1. Institute of Vertebrate Paleontology and Paleoanthropology, Chinese
Academy of Sciences, Beijing 100044, China;
2. College of Earth Sciences and Resources, China University of Geo-
sciences, Beijing 100083, China;
3. Department of Geological Sciences, Southern Methodist University,
Dallas, TX 75275, USA
-897,.9 A well-preserved pterosaur with nearly com-
plete skull is described from the Lower Cretaceous Yixian
Formation at Sihetun in western Liaoning. It is character-
ized by a low and long crestless skull, slender and pointed
teeth, long metacarpal, nearly equal length of metatarsals
and short pedal digit . It is referred to a new genus
and species of the family Pterodactylidae: Haopterus gracilis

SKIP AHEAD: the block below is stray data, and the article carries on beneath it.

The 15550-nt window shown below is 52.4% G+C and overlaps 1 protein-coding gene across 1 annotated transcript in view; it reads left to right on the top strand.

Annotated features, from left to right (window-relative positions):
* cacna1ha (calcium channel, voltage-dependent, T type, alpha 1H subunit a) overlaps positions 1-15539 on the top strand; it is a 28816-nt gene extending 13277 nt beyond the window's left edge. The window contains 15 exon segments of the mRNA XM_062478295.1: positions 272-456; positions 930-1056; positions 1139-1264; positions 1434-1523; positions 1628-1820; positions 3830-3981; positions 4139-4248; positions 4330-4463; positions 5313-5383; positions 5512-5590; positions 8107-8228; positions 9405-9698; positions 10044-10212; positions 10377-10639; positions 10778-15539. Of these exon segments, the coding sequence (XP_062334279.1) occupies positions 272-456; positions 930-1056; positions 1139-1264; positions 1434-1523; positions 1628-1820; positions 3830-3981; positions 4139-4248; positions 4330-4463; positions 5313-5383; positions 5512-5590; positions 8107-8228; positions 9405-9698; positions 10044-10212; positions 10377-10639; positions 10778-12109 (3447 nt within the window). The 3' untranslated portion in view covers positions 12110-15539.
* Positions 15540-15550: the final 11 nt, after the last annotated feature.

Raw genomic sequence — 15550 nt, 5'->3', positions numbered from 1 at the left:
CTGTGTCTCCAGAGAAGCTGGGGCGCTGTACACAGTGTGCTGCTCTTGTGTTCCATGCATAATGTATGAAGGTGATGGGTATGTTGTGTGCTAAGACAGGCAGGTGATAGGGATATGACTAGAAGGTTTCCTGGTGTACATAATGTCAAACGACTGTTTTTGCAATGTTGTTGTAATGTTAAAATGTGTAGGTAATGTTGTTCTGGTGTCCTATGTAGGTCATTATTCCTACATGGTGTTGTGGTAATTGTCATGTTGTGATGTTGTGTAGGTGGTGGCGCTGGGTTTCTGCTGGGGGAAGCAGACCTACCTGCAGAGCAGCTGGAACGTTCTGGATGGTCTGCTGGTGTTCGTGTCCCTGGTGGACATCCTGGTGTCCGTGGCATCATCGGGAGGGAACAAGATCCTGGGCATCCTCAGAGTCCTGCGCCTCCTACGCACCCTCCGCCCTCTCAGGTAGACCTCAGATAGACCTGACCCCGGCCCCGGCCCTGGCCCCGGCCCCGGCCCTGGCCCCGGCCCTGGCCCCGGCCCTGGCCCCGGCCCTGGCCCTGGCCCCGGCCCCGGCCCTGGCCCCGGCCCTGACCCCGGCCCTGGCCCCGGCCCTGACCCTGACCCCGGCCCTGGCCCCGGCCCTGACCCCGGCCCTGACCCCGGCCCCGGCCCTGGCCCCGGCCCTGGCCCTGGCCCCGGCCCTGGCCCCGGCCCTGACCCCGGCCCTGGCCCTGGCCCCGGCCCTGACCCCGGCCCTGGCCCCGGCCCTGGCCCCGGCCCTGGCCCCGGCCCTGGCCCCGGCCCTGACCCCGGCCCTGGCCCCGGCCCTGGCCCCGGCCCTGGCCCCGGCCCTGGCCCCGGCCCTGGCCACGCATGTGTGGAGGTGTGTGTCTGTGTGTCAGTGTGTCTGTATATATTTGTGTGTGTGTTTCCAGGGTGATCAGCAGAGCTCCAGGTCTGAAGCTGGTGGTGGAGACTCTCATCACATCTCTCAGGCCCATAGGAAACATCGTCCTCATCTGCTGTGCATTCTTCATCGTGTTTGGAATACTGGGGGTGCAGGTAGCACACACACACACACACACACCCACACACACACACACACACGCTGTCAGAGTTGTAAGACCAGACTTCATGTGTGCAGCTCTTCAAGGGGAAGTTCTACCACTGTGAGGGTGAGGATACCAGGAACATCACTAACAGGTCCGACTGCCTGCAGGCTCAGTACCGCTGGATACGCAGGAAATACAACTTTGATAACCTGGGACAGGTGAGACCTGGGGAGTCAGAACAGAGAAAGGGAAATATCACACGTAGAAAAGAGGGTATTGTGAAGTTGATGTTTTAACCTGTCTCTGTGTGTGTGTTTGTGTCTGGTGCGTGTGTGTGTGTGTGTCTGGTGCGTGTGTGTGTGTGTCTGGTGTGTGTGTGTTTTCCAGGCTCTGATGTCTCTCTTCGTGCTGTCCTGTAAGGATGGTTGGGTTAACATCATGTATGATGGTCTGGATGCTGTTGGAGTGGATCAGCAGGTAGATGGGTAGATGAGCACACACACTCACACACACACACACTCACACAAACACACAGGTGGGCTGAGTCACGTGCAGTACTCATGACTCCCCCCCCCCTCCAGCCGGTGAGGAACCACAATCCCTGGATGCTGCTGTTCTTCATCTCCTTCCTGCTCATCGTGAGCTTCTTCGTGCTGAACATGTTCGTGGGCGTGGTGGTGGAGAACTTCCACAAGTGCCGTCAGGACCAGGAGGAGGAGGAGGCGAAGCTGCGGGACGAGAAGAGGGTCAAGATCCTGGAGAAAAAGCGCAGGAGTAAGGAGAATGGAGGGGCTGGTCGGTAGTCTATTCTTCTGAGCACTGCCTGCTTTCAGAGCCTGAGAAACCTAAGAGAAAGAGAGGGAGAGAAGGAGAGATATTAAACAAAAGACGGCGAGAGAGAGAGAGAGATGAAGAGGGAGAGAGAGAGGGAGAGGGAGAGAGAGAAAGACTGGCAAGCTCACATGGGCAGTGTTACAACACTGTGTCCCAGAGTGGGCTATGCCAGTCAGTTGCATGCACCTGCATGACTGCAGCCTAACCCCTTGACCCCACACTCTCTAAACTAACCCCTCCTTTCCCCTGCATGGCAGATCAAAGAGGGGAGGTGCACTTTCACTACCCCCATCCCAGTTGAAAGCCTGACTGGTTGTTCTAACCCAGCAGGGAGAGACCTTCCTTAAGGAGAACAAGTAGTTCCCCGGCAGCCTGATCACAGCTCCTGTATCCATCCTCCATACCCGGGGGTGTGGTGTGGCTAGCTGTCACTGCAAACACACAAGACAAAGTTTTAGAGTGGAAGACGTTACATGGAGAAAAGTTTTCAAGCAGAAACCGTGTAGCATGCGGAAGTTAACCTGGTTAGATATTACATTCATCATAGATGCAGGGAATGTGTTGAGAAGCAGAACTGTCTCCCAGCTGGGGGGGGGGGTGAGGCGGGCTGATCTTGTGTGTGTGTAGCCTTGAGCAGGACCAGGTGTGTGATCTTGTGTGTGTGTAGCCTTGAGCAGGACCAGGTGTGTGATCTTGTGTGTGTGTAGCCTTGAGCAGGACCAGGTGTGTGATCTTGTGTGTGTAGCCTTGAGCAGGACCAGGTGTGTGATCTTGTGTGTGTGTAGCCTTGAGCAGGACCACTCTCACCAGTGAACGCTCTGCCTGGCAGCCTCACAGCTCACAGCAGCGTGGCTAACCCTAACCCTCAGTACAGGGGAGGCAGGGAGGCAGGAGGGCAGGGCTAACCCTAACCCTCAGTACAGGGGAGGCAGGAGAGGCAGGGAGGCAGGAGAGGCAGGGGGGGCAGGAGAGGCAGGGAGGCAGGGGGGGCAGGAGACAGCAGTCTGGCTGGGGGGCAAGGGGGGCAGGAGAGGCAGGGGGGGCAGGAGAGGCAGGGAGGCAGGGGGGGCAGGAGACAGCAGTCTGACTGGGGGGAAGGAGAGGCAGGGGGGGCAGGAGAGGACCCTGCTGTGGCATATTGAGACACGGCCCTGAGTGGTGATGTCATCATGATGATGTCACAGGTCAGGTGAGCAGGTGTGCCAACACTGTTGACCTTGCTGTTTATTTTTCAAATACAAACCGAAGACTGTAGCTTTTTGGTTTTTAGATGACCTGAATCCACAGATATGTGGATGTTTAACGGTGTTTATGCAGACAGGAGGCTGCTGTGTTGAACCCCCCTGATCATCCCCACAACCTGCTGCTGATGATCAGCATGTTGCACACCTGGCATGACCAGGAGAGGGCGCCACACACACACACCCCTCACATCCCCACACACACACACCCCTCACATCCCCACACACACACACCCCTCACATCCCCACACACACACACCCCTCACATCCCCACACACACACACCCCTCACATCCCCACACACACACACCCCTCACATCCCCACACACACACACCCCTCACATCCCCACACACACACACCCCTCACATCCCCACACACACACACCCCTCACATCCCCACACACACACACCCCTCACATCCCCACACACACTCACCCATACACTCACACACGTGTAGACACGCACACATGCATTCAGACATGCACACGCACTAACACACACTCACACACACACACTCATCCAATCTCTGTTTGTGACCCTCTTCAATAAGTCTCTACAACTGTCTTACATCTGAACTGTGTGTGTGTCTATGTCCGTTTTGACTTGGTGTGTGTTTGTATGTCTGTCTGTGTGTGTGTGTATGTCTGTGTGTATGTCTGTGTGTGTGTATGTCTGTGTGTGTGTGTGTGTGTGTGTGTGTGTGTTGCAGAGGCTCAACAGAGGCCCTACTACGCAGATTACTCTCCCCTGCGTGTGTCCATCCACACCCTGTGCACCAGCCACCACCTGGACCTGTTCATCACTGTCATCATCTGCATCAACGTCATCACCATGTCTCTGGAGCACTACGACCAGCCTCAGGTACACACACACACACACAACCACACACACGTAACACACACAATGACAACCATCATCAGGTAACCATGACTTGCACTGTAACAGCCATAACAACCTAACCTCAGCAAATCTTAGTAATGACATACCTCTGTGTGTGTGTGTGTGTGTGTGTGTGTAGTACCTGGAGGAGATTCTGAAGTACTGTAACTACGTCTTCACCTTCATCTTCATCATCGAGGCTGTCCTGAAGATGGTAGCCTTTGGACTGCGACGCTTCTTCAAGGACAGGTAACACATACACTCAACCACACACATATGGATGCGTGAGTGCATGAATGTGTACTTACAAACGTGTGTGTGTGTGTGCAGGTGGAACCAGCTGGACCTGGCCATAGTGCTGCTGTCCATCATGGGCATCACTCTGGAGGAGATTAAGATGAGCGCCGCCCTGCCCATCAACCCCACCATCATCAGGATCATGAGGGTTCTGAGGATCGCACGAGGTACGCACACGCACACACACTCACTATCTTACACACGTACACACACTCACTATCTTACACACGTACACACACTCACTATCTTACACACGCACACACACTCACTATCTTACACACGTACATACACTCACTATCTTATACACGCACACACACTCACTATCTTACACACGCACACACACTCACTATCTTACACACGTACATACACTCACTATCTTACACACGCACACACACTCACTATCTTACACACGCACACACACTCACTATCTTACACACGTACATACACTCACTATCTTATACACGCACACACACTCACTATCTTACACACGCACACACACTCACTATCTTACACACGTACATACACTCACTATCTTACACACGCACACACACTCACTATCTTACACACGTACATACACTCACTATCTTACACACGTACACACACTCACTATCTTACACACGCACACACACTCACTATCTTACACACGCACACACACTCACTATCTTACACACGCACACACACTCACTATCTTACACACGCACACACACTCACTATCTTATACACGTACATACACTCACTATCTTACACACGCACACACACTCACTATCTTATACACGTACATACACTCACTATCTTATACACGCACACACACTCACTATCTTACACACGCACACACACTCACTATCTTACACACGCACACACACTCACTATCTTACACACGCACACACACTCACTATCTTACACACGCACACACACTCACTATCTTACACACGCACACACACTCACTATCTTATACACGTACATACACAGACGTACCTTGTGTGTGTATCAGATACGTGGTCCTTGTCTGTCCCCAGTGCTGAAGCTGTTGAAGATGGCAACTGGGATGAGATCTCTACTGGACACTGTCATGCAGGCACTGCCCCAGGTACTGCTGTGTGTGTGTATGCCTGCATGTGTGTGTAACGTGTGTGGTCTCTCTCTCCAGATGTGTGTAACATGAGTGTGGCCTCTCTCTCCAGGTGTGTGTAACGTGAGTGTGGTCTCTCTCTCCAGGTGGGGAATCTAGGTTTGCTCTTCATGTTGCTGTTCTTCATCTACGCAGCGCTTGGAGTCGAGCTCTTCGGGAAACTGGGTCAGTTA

gen. et sp. nov. This is the first pterosaur with a nearly com-
plete skull from the Jehol Biota; it also represents the first
non-controversial fossil record of Pterodactylidae in Asia.
Haopterus is more derived than Pterodactylus from the Late
Jurassic Solnhofen in Germany. This discovery extends the
distribution of the family Pterodactylidae from Europe and
Africa to Asia and its latest occurrence from the Late Juras-
sic to the Early Cretaceous. The discovery of Haopterus
gracilis provides further evidence for the study of the origin
and radiation of the Jehol Biota; it also sheds new light on
the evolution and distribution of pterosaurs in the late
Keywords: western Liaoning, Early Cretaceous, Yixian Formation,
Western Liaoning Province is most notable for the
excellent preservation of the famous Jehol Biota. Recently,
a lot of important vertebrate fossils[1,2] including the
primitive bird Confuciusornis[3] and various feathered di-